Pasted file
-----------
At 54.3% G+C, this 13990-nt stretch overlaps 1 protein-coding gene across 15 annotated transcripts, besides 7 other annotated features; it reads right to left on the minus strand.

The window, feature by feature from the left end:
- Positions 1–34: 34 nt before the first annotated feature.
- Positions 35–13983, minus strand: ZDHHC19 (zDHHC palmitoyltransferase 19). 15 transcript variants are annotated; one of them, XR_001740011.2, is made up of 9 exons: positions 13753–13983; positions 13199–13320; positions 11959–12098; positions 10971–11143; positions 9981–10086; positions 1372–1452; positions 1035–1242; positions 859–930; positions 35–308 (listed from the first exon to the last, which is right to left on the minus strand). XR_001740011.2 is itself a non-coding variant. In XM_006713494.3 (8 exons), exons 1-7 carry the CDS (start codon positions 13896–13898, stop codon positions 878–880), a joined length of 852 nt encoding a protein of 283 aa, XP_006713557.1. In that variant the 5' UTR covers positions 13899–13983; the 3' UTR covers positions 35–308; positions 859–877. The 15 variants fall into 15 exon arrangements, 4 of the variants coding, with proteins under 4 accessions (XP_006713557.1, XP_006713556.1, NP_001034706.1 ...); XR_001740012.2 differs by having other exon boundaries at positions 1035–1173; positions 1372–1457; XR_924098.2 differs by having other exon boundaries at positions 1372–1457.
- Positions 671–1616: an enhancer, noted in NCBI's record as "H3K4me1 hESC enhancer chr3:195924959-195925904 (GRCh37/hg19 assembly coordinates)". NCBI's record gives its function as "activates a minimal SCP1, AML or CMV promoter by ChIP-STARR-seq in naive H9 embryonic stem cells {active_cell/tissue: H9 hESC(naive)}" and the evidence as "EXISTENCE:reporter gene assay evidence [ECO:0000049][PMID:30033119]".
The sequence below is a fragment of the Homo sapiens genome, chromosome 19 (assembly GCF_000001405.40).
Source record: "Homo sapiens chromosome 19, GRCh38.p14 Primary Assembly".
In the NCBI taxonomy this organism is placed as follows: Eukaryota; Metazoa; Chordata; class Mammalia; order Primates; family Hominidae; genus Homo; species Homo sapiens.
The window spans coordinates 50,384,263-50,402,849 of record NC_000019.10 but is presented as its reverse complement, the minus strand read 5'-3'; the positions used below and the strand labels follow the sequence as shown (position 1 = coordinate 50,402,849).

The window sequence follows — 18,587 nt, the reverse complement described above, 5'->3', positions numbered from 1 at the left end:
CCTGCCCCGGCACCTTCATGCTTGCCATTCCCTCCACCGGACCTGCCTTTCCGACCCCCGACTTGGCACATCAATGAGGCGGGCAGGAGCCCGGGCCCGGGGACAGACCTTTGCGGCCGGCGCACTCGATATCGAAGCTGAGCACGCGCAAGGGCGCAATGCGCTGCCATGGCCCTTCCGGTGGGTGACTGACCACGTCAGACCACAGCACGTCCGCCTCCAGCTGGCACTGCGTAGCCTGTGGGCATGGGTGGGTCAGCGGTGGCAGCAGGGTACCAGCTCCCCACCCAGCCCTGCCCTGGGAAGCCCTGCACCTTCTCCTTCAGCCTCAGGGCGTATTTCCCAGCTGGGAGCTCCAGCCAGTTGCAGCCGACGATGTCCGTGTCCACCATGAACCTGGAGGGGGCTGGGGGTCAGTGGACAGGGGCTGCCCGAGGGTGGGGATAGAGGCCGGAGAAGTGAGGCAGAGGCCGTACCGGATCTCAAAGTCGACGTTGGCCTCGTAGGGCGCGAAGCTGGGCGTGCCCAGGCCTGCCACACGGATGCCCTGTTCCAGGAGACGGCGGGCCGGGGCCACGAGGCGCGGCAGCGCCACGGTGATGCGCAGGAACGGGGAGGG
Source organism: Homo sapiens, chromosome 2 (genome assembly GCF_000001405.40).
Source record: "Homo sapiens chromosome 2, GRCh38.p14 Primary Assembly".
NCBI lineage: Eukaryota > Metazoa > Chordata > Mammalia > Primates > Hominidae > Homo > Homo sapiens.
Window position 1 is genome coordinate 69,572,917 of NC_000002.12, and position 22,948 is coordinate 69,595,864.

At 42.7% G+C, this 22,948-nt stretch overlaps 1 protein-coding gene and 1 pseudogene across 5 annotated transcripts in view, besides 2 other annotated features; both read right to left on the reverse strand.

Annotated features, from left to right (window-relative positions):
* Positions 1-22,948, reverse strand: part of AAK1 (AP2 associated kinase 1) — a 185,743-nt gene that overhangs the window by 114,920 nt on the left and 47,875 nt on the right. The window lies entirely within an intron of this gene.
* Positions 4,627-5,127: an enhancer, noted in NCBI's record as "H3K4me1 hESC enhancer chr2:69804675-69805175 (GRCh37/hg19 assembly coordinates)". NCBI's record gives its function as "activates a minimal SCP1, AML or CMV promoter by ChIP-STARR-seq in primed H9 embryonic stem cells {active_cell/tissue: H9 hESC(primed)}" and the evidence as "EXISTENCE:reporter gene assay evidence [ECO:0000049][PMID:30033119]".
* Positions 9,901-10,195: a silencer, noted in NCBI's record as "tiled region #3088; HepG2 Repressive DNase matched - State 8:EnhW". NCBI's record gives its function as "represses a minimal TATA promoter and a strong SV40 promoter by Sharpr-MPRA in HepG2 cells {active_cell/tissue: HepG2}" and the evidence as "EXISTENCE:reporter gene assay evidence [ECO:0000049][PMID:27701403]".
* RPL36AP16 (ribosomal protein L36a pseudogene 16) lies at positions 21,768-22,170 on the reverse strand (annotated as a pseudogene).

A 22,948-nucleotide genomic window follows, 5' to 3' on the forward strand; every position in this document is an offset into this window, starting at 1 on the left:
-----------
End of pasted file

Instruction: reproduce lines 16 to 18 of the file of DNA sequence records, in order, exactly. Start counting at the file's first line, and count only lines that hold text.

At 42.7% G+C, this 22,948-nt stretch overlaps 1 protein-coding gene and 1 pseudogene across 5 annotated transcripts in view, besides 2 other annotated features; both read right to left on the reverse strand.

Annotated features, from left to right (window-relative positions):
* Positions 1-22,948, reverse strand: part of AAK1 (AP2 associated kinase 1) — a 185,743-nt gene that overhangs the window by 114,920 nt on the left and 47,875 nt on the right. The window lies entirely within an intron of this gene.